Sierra Club 2004 National Awards

Wilderness activists, photographers, webmasters, and hybrid-vehicle drivers were honored at the Sierra Club's annual Honors and Awards Banquet in September.

The Sierra Club's highest honor, the John Muir Award, honoring a distinguished record of achievement, went this year to longtime wilderness activist Vicky Hoover of San Francisco. When Hoover began leading national outings for the Club, Richard Nixon was duking it out with Hubert Humphrey for the presidency and the Wilderness Act was a mere four years old. Thirty-six years later, Hoover is still leading national outings and championing the wild places she holds dear.

"I don't deserve a lot of credit for wilderness activism because I've done it selfishly, for fun," she says with characteristic modesty. "It doesn't feel like work going to wild, beautiful places, advocating for them, and taking other people there." Hoover's many decades of conservation activism, however, stand as indubitable proof of her vigor, her vision, and her commitment to the cause.

The 2004 awards ceremony was held on September 11 in San Francisco, and featured author and nationally syndicated columnist Arianna Huffington as guest speaker.

Ken and Gabrielle Adelman of Corralitos, California, received the Ansel Adams Award for conservation photography. The Adelmans were honored for their work on the California Coastal Records Project, a massive effort to photograph the entire 1,100-mile California coastline from the air. Their photographs, which now number more than 12,000, have been used by numerous organizations in their efforts to protect the California coastline. They are available free of charge at The couple was featured in Sierra magazine's "One Small Step" column in the July/August 2003 issue.

Peter Douglas, executive director of the California Coastal Commission since 1984, received the Distinguished Service Award, which honors persons in public service for strong and consistent commitment to conservation. "Peter has improved protection of our coast from pollution, strengthened enforcement under the California Coastal Act, and enhanced public education and outreach about the importance of our marine resources," said U.S. Senator Barbara Boxer.

Also receiving the Distinguished Service Award was California State Senator Byron Sher, one of the nation's preeminent state legislators on environmental issues. Laws he has authored during his 24 years in the California state legislature have served as models for similar legislation around the nation. "Over the years Senator Sher has shown consistent leadership on environmental issues, writing legislation to protect California's air, water, forests and wilderness areas," said Sierra Club President Larry Fahn. "He has been an inspiration to like-minded state legislators around the country, and he will be deeply missed." Sher is retiring in November due to term limits. He lives in Palo Alto and is a former Stanford University law professor. He started his career in the California State Assembly in 1980 and was elected to serve in the State Senate in 1996.

The Joseph Barbosa Earth Fund Award, which recognizes a Sierra Cllub member under the age of 30, went to 18-year-old Paul Dana of San Diego. Dana organized more than 20,000 students around the country to participate in Earth Day events this year. He is starting his freshman year at UC Santa Cruz this month and is currently the California coordinator for the Sierra Student Coalition. Dana participated in part of this summer's Heidi the Hybrid Tour, which followed the Republican National Committee's Reggie the Registration Rig around the country.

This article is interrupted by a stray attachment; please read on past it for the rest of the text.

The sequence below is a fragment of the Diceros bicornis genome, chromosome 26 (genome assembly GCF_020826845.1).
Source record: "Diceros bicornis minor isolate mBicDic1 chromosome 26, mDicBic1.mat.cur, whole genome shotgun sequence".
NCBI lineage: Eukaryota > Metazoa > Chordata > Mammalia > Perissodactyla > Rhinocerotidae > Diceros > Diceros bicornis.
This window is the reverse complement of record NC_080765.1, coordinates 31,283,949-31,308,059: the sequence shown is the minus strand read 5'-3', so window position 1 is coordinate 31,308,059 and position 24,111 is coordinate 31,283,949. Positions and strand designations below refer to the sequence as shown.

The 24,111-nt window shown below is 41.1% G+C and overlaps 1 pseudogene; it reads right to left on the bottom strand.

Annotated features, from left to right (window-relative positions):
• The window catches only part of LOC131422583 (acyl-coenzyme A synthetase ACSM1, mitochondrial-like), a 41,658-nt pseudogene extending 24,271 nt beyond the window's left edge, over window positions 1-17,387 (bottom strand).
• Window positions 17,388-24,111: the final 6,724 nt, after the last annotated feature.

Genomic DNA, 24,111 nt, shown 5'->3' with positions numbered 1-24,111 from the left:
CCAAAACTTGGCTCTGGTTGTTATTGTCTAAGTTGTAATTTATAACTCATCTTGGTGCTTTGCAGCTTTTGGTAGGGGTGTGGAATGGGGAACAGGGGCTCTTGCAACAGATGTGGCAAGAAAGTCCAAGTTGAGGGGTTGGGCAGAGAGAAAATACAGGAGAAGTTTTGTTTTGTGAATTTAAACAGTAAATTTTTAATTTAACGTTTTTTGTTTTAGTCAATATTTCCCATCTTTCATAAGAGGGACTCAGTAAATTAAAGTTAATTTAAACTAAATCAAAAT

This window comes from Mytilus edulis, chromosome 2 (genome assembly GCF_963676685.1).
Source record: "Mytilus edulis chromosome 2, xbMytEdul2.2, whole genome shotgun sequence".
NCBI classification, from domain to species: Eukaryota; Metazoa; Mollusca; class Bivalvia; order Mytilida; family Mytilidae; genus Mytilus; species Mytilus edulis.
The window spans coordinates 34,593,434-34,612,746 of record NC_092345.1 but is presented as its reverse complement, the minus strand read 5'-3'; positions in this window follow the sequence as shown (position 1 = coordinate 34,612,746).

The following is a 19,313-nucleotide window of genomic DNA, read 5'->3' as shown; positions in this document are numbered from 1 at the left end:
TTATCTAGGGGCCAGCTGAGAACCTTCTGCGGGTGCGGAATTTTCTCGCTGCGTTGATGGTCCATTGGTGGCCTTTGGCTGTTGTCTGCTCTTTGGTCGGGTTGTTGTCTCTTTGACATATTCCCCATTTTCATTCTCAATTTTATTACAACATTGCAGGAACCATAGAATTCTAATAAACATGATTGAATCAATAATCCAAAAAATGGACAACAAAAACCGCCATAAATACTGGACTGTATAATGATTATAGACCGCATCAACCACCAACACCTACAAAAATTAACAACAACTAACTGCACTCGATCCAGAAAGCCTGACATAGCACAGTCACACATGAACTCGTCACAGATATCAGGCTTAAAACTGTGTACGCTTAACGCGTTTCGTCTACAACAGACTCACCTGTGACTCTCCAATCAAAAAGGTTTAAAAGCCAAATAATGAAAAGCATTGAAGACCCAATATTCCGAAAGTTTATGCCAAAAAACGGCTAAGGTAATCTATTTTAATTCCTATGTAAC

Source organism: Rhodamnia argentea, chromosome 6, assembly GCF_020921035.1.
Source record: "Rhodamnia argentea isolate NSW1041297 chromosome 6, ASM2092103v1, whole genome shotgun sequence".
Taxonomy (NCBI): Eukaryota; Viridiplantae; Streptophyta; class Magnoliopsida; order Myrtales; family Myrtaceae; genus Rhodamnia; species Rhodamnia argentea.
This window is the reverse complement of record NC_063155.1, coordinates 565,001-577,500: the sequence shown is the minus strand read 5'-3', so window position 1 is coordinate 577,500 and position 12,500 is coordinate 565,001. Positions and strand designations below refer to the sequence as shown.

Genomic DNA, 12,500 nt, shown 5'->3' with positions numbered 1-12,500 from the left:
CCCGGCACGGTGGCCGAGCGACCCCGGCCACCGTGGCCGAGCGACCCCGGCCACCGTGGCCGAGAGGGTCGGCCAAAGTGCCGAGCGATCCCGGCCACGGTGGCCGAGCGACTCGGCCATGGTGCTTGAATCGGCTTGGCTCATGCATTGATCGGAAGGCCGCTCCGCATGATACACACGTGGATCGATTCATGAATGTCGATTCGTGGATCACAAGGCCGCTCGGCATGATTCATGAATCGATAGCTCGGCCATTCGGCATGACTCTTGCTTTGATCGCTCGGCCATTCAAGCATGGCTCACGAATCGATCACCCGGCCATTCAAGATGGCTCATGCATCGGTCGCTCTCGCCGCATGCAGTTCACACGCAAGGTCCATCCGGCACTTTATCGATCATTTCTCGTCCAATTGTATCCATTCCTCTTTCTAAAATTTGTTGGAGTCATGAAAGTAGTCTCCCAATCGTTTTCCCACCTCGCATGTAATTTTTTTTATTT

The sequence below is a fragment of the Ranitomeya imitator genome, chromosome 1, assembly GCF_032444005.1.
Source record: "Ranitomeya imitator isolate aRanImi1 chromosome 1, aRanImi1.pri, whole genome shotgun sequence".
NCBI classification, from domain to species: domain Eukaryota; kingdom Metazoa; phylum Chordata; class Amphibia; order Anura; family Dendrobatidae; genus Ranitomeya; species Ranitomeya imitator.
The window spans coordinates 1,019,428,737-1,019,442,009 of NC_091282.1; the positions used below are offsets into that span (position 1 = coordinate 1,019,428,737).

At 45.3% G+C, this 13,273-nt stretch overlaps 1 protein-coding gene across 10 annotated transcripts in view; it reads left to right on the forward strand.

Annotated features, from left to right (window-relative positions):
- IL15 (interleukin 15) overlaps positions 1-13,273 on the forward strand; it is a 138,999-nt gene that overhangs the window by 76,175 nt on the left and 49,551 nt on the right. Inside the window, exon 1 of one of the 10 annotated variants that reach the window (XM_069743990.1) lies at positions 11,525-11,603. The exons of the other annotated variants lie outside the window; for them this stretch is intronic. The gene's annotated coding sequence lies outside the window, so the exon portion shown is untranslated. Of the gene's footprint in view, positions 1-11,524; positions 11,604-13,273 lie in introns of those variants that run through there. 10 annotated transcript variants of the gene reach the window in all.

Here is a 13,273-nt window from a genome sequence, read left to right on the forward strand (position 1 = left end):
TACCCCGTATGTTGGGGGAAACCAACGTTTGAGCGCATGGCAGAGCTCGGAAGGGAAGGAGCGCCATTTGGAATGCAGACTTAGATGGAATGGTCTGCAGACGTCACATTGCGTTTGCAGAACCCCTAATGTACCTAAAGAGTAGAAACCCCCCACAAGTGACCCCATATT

Also honored were former Secretary of the Interior Stewart Lee Udall of Santa Fe, New Mexico, who received the Edgar Wayburn Award for service to the environment by a person in government; and syndicated columnist Molly Ivins of Austin, Texas, who received the David Brower Award for environmental journalism.

Other Sierra Club awards for 2004 included:

Distinguished Achievement Award (honoring persons in public service): Allan Laird (far left) of Littleton, Colorado; Michael Parker of Maryland. Laird is the Echo Bay mining company official who blew the whistle on the company's practice of working with Al Quaeda-linked terrorists to protect its operation in the Philippines. After failing to get U.S. government officials to listen to him, Laird went to the Sierra Club, and Sierra magazine printed the story. The Department of Justice is investigating the case.

Meanwhile, Michael Parker in 1996, took on the job of Program Manager-Assembled Chemical Weapons Assessment, a Department of Defense program established by order of the Congress. (The Sierra Club helped to draft the legislation.) In this role, he has overseen the development and demonstration of three complex treatment systems for destroying the nation’s chemical weapons stockpile, proving conclusively that there are viable and economically attractive alternatives to incineration for dealing with hazardous wastes of all kinds.

EarthCare Award (honoring a contribution to international environmental protection and conservation): James Barnes of France. Barnes founded the Antarctica and Southern Ocean Coalition in 1978 and founded the Antarctic Project in 1982. He has been involved with Friends of the Earth in France as well as Friends of the Earth International and Friends of the Earth U.S.

Electronic Communication Award: Angeles Chapter (for Ann Zumwinkle -- lead webmaster and web designer for the chapter -- accepted the award on behalf of the chapter.

Environmental Alliance Award (for forging partnerships with non-Sierra Club entities): Ross Vincent of Pueblo, Colorado. Vincent is a chemical engineer who formed a coalition of environmentalists, labor unions, community groups and the Catholic diocese to address the problem of chemical weapons disposal. Lobbying by this coalition convinced the Army to use a method other than incineration to dispose of 2,600 tons of mustard gas being stored at the Pueblo Depot. This coalition became known as Better Pueblo, and it continues to work on issues like air pollution from a nearby steel mill and a proposed limestone strip mine.